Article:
Dear Ms. Brooks-LaSure and Mr. Gordon:
As our nation continues to struggle with the COVID-19 pandemic and prepare for the largest mass immunization in history, a smooth transition between Presidential Administrations is more critical than ever. To assist the Biden Administration in preparing for day one, we have highlighted our nation’s pharmacists’ most pressing public health priorities and offered recommendations for addressing them.
Collectively, the undersigned groups represent America’s 309,000 licensed, working pharmacists, as well as pharmacy technicians and student pharmacists. Our members are essential frontline workers, providing patient care in a variety of settings, including hospitals, clinics, health centers, community pharmacies, long-term care facilities, and physician offices. Pharmacists are the medication experts on the healthcare team – they now earn clinically-based doctor of pharmacy (Pharm.D.) degrees, and many complete postgraduate residencies and become board-certified in a variety of specialties. They also provide direct patient care services, including immunizations, disease state and medication management, smoking cessation counseling, health and wellness screening, and preventive services. Pharmacists are also the nation’s most accessible healthcare professionals, with 90% of Americans living within five miles of a community pharmacy. In short, pharmacists are a linchpin of our nation’s public health.
We would welcome the opportunity to meet with the appropriate members of your transition team to share expertise and offer our members’ perspective on urgent public health concerns, from COVID-19 to the opioid epidemic. In the interim, we hope our recommendations will be useful during your transition planning. On behalf of our members, we stand ready to assist your team in combatting COVID-19 and improving health access and equity for all Americans.
1. Engage Pharmacists Immediately on Vaccine Distribution Plans
With the good news regarding COVID-19 vaccine efficacy data, the herculean task of distributing the vaccine throughout the country begins. To help prepare for vaccine distribution and administration, our organizations have participated in ongoing federal agency efforts, including ‘Operation Warp Speed’, HHS, CDC, and FDA discussions, and we have developed our own recommendations to supplement those efforts.1 By necessity, pharmacists will play an outsized role in the COVID-19 immunization process, from ordering and administration to overseeing delivery logistics. While the Trump administration has provided short term regulatory relief to allow pharmacists to administer the COVID-19 vaccine, it is imperative that the Biden administration include pharmacists and pharmacies, including those in rural and underserved communities, in all discussions related to allocation and distribution. As we learned during the initial efforts to roll out COVID-19 testing and to allocate and distribute drugs under Emergency Use Authorizations, these efforts will be extraordinarily detail-focused, and including pharmacists ensures that critical information will not be overlooked, thereby avoiding costly mistakes. We urge the Biden team to ensure that pharmacists from across the continuum of healthcare settings are represented in discussions, including any Advisory Groups, Task Forces, etc., from the outset.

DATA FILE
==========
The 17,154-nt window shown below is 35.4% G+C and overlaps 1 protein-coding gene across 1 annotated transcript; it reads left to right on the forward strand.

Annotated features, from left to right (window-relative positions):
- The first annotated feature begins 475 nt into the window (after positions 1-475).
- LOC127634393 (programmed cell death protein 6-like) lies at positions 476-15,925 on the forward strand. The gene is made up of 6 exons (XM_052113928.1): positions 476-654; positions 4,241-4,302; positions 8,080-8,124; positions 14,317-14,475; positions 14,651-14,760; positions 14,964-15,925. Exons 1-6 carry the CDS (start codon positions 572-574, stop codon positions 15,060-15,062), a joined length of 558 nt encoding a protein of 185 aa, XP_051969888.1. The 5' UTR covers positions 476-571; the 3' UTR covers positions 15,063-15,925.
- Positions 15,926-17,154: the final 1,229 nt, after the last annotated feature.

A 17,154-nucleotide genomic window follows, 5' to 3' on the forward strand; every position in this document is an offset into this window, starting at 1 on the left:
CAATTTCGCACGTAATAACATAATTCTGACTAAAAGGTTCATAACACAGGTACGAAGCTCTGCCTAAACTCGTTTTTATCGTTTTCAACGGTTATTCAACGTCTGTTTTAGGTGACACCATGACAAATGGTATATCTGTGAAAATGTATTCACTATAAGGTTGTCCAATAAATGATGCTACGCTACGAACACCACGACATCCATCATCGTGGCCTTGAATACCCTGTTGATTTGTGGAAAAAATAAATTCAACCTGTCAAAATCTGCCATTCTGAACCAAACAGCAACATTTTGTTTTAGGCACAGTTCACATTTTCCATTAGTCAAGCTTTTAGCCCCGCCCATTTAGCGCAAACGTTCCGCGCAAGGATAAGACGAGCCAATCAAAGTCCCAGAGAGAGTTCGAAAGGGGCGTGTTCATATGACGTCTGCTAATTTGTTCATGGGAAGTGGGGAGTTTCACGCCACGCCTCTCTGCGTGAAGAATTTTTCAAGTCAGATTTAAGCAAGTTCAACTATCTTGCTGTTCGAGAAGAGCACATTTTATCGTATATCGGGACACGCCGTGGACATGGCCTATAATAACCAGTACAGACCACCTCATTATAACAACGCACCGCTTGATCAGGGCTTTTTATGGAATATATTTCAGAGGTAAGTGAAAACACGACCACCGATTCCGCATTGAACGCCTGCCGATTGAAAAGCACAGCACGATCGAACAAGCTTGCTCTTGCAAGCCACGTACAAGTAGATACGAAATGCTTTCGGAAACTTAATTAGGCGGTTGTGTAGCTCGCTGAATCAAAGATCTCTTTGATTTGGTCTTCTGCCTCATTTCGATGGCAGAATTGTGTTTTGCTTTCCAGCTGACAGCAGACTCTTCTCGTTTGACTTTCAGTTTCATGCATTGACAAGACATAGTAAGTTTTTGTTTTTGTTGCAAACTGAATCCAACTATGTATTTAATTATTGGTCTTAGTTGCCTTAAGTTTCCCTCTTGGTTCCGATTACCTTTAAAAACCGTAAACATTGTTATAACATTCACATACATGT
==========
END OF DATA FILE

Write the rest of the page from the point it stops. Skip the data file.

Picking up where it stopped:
2. Remove Barriers for Pharmacists to Fully Engage in Public Health
As highly-trained clinicians, pharmacists have the ability to significantly expand patient access to needed care and contribute to addressing/improving public health. However, major barriers restrict pharmacists from fully utilizing their expertise, such as lack of direct payment for services, including those necessary to support the COVID-19 response, and the inability to provide medication-assisted treatment (MAT) for opioid use disorder.